Israel Shamir and Paul Bennett: Assange Beseiged The plot thickens as our favorite hero of the Matrix; our own “Captain Neo” Julian Assange, faces danger yet again. When we last parted company with the legendary founder of WikiLeaks, he was breathing a sigh of relief after dodging spurious double-rape charges. The complaints were dropped, and our hero was free to roam the globe once again. But soap opera plots are repetitive; the story was quickly recycled and now our brave captain is again under threat of being castrated on Stockholm’s Stora Torget, or whatever the latest craven penalty is for molesting sacred Nordic virgins in a land where Vikings once ruled. In other words, the farcical rape charges have once again been leveled against the Pentagon’s Public Enemy Number One. The Swedes have a practical reason behind their deceptively slapstick police-work. The bullet can always come later, once the victim has been successfully isolated by the smear campaign. For a smear that really sticks, you need to get it from an ex-apostle.
Columbia University Reverses Anti-Wikileaks Guidance | Threat Level Days after Columbia University’s School of International and Public Affairs (SIPA) caused an uproar by warning its students against linking to WikiLeaks or discussing the secret-spilling website’s latest cache of diplomatic cables online, the prestigious training ground for future diplomats has changed tack and embraced free speech. Last week, the SIPA Office of Career Services sent an e-mail to students saying that an alumnus who works at the U.S. State Department had recommended that current students not tweet or post links to WikiLeaks, which is in the process of releasing 250,000 U.S. diplomatic cables — many of them classified — because doing so could hurt their career prospects in government service. “Engaging in these activities would call into question your ability to deal with confidential information, which is part of most positions with the federal government,” the Office of Career Services wrote. Now, SIPA Dean John H. Over the weekend State Dept. spokesperson P.J.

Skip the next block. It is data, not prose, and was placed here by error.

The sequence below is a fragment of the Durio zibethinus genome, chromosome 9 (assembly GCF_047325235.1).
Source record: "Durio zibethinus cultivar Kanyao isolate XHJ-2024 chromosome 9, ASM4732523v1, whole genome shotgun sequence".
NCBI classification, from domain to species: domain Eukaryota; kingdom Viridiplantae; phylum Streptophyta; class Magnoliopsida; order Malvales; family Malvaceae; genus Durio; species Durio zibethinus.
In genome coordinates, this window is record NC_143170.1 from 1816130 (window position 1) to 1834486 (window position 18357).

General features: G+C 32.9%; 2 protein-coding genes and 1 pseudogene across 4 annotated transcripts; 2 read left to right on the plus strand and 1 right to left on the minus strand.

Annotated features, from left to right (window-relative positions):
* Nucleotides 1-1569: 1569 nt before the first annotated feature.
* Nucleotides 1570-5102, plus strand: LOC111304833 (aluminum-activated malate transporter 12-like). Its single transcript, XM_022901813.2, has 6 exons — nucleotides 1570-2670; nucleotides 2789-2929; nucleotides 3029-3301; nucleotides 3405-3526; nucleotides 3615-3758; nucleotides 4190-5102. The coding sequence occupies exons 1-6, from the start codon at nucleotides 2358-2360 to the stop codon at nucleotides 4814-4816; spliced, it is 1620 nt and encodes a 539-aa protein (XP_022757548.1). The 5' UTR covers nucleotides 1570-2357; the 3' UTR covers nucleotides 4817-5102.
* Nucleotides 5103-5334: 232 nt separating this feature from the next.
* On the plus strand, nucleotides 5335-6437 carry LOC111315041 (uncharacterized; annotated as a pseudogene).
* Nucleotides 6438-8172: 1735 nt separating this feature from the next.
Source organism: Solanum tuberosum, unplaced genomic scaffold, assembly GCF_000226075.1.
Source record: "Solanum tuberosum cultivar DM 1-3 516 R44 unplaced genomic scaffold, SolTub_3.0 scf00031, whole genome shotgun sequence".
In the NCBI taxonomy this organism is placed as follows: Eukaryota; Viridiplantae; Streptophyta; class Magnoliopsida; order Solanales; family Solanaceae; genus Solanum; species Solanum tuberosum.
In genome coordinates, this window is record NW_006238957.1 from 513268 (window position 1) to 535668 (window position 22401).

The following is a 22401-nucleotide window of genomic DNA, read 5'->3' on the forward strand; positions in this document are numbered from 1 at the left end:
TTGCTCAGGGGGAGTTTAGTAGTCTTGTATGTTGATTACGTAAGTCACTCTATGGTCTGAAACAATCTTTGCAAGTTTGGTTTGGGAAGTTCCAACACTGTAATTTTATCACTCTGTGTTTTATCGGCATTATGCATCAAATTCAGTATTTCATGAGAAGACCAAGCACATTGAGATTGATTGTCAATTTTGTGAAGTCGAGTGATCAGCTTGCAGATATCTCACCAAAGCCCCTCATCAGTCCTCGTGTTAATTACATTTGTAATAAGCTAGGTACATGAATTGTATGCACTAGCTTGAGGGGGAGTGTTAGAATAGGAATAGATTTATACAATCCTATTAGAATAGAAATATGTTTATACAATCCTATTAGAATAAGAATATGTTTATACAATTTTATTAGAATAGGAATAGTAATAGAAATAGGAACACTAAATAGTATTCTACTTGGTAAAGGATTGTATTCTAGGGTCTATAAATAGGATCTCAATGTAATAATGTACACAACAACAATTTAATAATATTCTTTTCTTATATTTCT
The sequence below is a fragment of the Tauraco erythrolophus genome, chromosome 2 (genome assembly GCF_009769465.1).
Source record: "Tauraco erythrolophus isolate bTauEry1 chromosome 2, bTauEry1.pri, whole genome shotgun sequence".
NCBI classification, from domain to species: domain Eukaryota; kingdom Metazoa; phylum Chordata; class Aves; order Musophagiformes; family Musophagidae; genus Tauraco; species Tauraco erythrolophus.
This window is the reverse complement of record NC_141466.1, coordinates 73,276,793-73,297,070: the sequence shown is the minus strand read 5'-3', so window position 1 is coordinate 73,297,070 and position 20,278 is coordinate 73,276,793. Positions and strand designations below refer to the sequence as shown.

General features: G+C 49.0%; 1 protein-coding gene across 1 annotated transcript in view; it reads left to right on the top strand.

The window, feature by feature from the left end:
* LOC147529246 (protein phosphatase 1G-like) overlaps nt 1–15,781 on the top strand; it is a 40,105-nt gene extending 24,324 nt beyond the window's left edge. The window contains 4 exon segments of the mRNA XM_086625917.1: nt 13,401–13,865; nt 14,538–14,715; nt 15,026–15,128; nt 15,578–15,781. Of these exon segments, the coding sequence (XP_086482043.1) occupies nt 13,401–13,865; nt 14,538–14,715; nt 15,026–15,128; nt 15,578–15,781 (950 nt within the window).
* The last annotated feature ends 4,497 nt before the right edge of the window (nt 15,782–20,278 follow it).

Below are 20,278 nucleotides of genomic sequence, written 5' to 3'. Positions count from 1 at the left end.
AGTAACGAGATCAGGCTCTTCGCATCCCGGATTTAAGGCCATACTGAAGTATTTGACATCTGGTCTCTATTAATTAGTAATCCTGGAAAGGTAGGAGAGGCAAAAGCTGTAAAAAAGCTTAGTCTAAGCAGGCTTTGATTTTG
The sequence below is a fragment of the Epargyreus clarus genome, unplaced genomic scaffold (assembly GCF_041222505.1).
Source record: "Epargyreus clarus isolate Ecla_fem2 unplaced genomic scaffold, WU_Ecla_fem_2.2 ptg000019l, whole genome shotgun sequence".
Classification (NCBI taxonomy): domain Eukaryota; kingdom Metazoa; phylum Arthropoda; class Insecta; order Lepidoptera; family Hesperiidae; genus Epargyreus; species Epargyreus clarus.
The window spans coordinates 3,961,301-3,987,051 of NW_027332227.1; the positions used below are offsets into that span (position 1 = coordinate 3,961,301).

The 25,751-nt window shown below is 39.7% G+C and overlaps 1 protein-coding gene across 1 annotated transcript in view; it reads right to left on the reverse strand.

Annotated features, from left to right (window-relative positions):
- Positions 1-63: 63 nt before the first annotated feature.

CDI - Center for Defense Information - Security Policy Research Organization - The irony... Note: The deadline for this Request for Proposals has passed. Department of State Public Notice Bureau of Democracy, Human Rights and Labor Request for Proposals: Democracy, Human Rights, and Rule of Law in the Near East Region. The Bureau of Democracy, Human Rights, and Labor (DRL) announces a Request for Proposals from organizations interested in submitting proposals for projects that promote democracy, human rights, and rule of law in the Near East region. PLEASE NOTE: DRL strongly urges applicants to access immediately www.grants.gov in order to obtain a username and password. DRL invites organizations to submit proposals outlining program concepts and capacity to manage projects targeting the following issues: Empowerment and Protection of Persons with Disabilities in the Near East. Please refer directly to DRL’s posted Proposal Submission Instructions (PSI), updated in November 2012, available at